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Hoesing publishes “Kusamira Music in Uganda” book

January 10, 2022

Research that began over 15 years ago has culminated in the publication of “Kusamira Music in Uganda: Spirit Mediumship and Ritual Healing,” by Dr. Peter Hoesing.

Dr. Peter Hoesing
Dr. Peter Hoesing publishes “Kusamira Music in Uganda: Spirit Mediumship and Ritual Healing”

He completed field research in Uganda between 2006 and 2015. Over that time span, Hoesing visited the country five times, living there for a total of nearly two years. Since 2015 he has been working on writing and editing the book.

“When I look through the chapters of this book, I think that’s the story of traditional healing and the music of traditional healing in these places in the world, but the larger story of healers in Uganda is much bigger than that,” Hoesing said.

He worked with two ethno-linguistic groups in two regions – the Baganda and the Basoga –throughout his field research. The people of these two regions use music to craft healing and well-being as social experiences.

“I really wanted to have a perspective on both regions together, so that I would have some opportunities for comparison and contrast, both in terms of how the healing traditions developed, and in comparing musical elements,” he explained.

According to the World Health Organization, Traditional and complementary medicine is what 80% of the developing world relies on as their primary access to health care, Hoesing said.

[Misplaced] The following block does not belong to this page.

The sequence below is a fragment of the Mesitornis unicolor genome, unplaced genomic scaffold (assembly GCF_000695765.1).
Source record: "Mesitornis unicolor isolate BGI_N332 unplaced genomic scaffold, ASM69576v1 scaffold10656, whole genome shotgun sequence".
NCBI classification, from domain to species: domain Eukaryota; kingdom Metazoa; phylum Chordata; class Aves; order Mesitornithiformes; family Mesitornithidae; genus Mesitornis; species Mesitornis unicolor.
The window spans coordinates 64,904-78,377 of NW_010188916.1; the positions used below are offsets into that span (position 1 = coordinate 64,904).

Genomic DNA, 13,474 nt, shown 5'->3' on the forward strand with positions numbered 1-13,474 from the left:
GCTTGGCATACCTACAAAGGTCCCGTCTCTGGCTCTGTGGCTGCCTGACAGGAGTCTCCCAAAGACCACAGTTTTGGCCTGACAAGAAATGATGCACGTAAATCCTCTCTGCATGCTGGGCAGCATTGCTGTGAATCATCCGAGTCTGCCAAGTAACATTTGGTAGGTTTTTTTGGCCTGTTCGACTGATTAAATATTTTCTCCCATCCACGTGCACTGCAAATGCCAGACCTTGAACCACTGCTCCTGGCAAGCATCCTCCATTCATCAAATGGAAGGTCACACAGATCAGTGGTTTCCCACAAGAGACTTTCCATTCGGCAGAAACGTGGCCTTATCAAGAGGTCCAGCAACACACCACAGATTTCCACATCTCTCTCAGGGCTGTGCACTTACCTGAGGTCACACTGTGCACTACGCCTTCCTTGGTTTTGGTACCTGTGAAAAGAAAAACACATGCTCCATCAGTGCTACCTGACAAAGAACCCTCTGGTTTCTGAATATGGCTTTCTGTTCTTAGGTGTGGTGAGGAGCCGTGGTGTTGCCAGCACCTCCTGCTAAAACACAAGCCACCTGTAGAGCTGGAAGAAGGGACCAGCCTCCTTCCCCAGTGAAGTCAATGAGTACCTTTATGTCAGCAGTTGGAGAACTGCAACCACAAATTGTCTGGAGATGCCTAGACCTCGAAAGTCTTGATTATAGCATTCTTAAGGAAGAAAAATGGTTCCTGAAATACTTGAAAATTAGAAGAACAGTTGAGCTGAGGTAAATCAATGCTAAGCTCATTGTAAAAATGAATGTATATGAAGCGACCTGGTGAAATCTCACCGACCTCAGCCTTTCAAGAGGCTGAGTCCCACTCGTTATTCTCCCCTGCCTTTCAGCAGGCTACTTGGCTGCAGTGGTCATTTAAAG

As demographics continue to shift around the world and in the U.S., Hoesing believes that physicians, medical students, and health systems should pay attention to traditional medicine and arts-based interventions.

A staffer at the South Dakota State Health Department asked Hoesing how this shows up in South Dakota. “One of the best answers I can give to that question is we don’t know enough, and we probably ought to know more.”

This can be accomplished by physicians asking questions and learning what the Hutterites, tribal communities, Horn of Africa communities, and East Asian communities are doing as part of their health care.

In traditional medicine in Uganda, there are many people who fill different roles, who come together to care for a patient’s mind, body, and spirit. There are bone setters and birth attendants, mentalists, who are native psychologists or psychiatrists, spiritualists, who are somewhere between psychologists and clergy, and herbalists, who are plant medicine specialists, Hoesing explained.

The ability for them to treat the whole patient fascinates Hoesing and is something he believes western medicine should also pay attention to.

He has enjoyed bringing this topic and his knowledge into conversations about what it means for rural healthcare in a place like South Dakota with the state health department, medical students, and communities across the state.

“I want people to know that there is a community of highly creative, tremendously resilient healers, who are devoted to their communities in Uganda and that use music in really interesting ways across the entire patient care experience,” Hoesing said.

“Kusamira Music in Uganda: Spirit Mediumship and Ritual Healing” is available for purchase through University of Illinois Press.

There will be a formal book launch at the Karl Mundt Library on Wednesday, January 26 at 3 p.m. in Karl Mundt Library 201.

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